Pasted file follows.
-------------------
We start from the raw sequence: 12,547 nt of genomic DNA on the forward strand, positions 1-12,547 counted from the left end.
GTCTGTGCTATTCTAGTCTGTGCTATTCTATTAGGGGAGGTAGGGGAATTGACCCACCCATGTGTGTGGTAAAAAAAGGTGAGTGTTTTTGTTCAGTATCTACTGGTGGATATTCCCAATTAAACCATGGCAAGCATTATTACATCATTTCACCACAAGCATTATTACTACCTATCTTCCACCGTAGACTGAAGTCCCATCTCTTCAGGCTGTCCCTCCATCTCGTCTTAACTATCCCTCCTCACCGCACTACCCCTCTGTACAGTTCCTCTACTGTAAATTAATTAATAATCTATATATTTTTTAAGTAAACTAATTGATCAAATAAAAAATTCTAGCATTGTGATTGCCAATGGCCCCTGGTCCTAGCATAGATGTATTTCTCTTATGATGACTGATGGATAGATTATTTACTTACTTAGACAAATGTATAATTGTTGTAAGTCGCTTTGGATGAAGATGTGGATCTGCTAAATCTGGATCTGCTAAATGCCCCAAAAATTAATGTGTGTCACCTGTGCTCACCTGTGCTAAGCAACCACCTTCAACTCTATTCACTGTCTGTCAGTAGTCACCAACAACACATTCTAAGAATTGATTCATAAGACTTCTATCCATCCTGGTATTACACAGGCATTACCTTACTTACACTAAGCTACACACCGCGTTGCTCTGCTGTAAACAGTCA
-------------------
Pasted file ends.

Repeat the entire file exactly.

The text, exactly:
We start from the raw sequence: 12,547 nt of genomic DNA on the forward strand, positions 1-12,547 counted from the left end.
GTCTGTGCTATTCTAGTCTGTGCTATTCTATTAGGGGAGGTAGGGGAATTGACCCACCCATGTGTGTGGTAAAAAAAGGTGAGTGTTTTTGTTCAGTATCTACTGGTGGATATTCCCAATTAAACCATGGCAAGCATTATTACATCATTTCACCACAAGCATTATTACTACCTATCTTCCACCGTAGACTGAAGTCCCATCTCTTCAGGCTGTCCCTCCATCTCGTCTTAACTATCCCTCCTCACCGCACTACCCCTCTGTACAGTTCCTCTACTGTAAATTAATTAATAATCTATATATTTTTTAAGTAAACTAATTGATCAAATAAAAAATTCTAGCATTGTGATTGCCAATGGCCCCTGGTCCTAGCATAGATGTATTTCTCTTATGATGACTGATGGATAGATTATTTACTTACTTAGACAAATGTATAATTGTTGTAAGTCGCTTTGGATGAAGATGTGGATCTGCTAAATCTGGATCTGCTAAATGCCCCAAAAATTAATGTGTGTCACCTGTGCTCACCTGTGCTAAGCAACCACCTTCAACTCTATTCACTGTCTGTCAGTAGTCACCAACAACACATTCTAAGAATTGATTCATAAGACTTCTATCCATCCTGGTATTACACAGGCATTACCTTACTTACACTAAGCTACACACCGCGTTGCTCTGCTGTAAACAGTCA